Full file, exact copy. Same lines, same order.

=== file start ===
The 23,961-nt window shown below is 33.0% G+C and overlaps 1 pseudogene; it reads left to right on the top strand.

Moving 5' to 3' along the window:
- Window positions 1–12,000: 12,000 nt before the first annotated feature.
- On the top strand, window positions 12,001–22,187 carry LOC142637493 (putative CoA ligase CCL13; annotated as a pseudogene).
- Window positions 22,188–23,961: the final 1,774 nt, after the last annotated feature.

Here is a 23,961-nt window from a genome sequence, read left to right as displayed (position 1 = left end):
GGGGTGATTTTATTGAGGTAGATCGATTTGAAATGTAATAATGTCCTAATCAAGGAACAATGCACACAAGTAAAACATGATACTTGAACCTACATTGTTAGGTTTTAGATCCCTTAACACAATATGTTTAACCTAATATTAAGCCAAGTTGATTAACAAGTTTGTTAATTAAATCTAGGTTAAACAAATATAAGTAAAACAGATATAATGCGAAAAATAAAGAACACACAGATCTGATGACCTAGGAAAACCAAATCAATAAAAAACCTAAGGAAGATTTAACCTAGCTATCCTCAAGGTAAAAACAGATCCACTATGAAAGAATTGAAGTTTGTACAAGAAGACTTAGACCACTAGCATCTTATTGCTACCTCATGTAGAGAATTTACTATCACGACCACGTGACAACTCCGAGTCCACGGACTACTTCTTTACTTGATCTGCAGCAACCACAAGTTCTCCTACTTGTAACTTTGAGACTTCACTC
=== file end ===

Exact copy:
The 23,961-nt window shown below is 33.0% G+C and overlaps 1 pseudogene; it reads left to right on the top strand.

Moving 5' to 3' along the window:
- Window positions 1–12,000: 12,000 nt before the first annotated feature.
- On the top strand, window positions 12,001–22,187 carry LOC142637493 (putative CoA ligase CCL13; annotated as a pseudogene).
- Window positions 22,188–23,961: the final 1,774 nt, after the last annotated feature.

Here is a 23,961-nt window from a genome sequence, read left to right as displayed (position 1 = left end):
GGGGTGATTTTATTGAGGTAGATCGATTTGAAATGTAATAATGTCCTAATCAAGGAACAATGCACACAAGTAAAACATGATACTTGAACCTACATTGTTAGGTTTTAGATCCCTTAACACAATATGTTTAACCTAATATTAAGCCAAGTTGATTAACAAGTTTGTTAATTAAATCTAGGTTAAACAAATATAAGTAAAACAGATATAATGCGAAAAATAAAGAACACACAGATCTGATGACCTAGGAAAACCAAATCAATAAAAAACCTAAGGAAGATTTAACCTAGCTATCCTCAAGGTAAAAACAGATCCACTATGAAAGAATTGAAGTTTGTACAAGAAGACTTAGACCACTAGCATCTTATTGCTACCTCATGTAGAGAATTTACTATCACGACCACGTGACAACTCCGAGTCCACGGACTACTTCTTTACTTGATCTGCAGCAACCACAAGTTCTCCTACTTGTAACTTTGAGACTTCACTC